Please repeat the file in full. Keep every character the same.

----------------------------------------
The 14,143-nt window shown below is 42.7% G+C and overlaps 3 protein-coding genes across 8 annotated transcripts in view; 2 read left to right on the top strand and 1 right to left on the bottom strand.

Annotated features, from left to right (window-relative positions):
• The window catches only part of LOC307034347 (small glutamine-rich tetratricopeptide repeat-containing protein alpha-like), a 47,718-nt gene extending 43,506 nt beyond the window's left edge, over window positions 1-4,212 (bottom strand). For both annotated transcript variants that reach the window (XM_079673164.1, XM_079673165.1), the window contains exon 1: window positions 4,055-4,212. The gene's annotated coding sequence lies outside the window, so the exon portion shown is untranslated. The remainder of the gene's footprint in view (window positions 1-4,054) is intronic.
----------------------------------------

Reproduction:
The 14,143-nt window shown below is 42.7% G+C and overlaps 3 protein-coding genes across 8 annotated transcripts in view; 2 read left to right on the top strand and 1 right to left on the bottom strand.

Annotated features, from left to right (window-relative positions):
• The window catches only part of LOC307034347 (small glutamine-rich tetratricopeptide repeat-containing protein alpha-like), a 47,718-nt gene extending 43,506 nt beyond the window's left edge, over window positions 1-4,212 (bottom strand). For both annotated transcript variants that reach the window (XM_079673164.1, XM_079673165.1), the window contains exon 1: window positions 4,055-4,212. The gene's annotated coding sequence lies outside the window, so the exon portion shown is untranslated. The remainder of the gene's footprint in view (window positions 1-4,054) is intronic.